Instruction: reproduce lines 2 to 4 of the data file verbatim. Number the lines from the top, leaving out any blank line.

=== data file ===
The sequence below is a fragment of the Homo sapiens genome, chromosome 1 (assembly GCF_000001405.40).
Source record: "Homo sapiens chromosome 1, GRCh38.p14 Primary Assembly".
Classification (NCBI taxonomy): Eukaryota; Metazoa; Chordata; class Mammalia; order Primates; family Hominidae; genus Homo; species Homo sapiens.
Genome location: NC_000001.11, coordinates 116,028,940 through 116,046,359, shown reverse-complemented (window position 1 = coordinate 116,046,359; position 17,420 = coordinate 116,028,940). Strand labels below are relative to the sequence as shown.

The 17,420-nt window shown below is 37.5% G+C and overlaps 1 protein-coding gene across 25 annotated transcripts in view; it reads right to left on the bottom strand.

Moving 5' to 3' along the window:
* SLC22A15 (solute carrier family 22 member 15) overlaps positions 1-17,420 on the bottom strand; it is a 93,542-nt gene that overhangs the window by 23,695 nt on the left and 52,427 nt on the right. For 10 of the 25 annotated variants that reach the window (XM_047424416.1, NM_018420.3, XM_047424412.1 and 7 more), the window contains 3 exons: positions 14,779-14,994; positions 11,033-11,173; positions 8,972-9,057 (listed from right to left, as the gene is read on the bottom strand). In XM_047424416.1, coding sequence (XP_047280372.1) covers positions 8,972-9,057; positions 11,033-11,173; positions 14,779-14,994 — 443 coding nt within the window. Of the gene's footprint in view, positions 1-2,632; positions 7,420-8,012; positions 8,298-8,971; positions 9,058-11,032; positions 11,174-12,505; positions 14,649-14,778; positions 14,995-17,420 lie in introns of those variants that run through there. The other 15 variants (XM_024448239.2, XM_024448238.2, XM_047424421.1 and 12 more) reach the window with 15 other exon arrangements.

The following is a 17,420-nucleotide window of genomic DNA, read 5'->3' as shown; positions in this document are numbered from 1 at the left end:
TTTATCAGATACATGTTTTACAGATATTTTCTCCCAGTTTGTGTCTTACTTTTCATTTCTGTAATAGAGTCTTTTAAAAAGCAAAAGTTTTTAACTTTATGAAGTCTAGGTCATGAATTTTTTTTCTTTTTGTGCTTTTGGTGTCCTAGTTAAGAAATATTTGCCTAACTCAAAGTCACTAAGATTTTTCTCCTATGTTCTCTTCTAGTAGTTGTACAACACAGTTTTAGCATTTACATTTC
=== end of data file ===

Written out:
Source record: "Homo sapiens chromosome 1, GRCh38.p14 Primary Assembly".
Classification (NCBI taxonomy): Eukaryota; Metazoa; Chordata; class Mammalia; order Primates; family Hominidae; genus Homo; species Homo sapiens.
Genome location: NC_000001.11, coordinates 116,028,940 through 116,046,359, shown reverse-complemented (window position 1 = coordinate 116,046,359; position 17,420 = coordinate 116,028,940). Strand labels below are relative to the sequence as shown.